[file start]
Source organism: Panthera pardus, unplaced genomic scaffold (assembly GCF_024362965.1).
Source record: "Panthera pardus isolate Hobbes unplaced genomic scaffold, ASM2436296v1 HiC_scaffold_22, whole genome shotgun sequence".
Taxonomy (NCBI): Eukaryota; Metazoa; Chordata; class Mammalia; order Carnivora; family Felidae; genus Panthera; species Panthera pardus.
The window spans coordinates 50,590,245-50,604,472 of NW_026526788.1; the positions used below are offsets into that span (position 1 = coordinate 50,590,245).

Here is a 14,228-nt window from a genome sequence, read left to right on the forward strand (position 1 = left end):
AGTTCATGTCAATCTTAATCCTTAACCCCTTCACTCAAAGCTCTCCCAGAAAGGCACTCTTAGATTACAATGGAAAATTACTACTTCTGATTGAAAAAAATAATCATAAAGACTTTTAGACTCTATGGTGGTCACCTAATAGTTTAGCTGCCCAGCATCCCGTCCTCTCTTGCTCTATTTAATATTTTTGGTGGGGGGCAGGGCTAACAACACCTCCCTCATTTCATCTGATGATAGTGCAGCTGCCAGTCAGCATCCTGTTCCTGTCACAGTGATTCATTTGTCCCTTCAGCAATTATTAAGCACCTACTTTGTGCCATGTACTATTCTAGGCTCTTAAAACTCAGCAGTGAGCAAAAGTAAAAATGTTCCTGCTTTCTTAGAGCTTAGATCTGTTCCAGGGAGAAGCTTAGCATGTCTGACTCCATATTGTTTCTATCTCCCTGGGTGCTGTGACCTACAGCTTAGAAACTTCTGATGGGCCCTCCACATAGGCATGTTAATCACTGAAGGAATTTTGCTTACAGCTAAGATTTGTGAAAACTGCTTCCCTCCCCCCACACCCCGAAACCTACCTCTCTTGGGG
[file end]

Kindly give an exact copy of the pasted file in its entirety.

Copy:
Source organism: Panthera pardus, unplaced genomic scaffold (assembly GCF_024362965.1).
Source record: "Panthera pardus isolate Hobbes unplaced genomic scaffold, ASM2436296v1 HiC_scaffold_22, whole genome shotgun sequence".
Taxonomy (NCBI): Eukaryota; Metazoa; Chordata; class Mammalia; order Carnivora; family Felidae; genus Panthera; species Panthera pardus.
The window spans coordinates 50,590,245-50,604,472 of NW_026526788.1; the positions used below are offsets into that span (position 1 = coordinate 50,590,245).

Here is a 14,228-nt window from a genome sequence, read left to right on the forward strand (position 1 = left end):
AGTTCATGTCAATCTTAATCCTTAACCCCTTCACTCAAAGCTCTCCCAGAAAGGCACTCTTAGATTACAATGGAAAATTACTACTTCTGATTGAAAAAAATAATCATAAAGACTTTTAGACTCTATGGTGGTCACCTAATAGTTTAGCTGCCCAGCATCCCGTCCTCTCTTGCTCTATTTAATATTTTTGGTGGGGGGCAGGGCTAACAACACCTCCCTCATTTCATCTGATGATAGTGCAGCTGCCAGTCAGCATCCTGTTCCTGTCACAGTGATTCATTTGTCCCTTCAGCAATTATTAAGCACCTACTTTGTGCCATGTACTATTCTAGGCTCTTAAAACTCAGCAGTGAGCAAAAGTAAAAATGTTCCTGCTTTCTTAGAGCTTAGATCTGTTCCAGGGAGAAGCTTAGCATGTCTGACTCCATATTGTTTCTATCTCCCTGGGTGCTGTGACCTACAGCTTAGAAACTTCTGATGGGCCCTCCACATAGGCATGTTAATCACTGAAGGAATTTTGCTTACAGCTAAGATTTGTGAAAACTGCTTCCCTCCCCCCACACCCCGAAACCTACCTCTCTTGGGG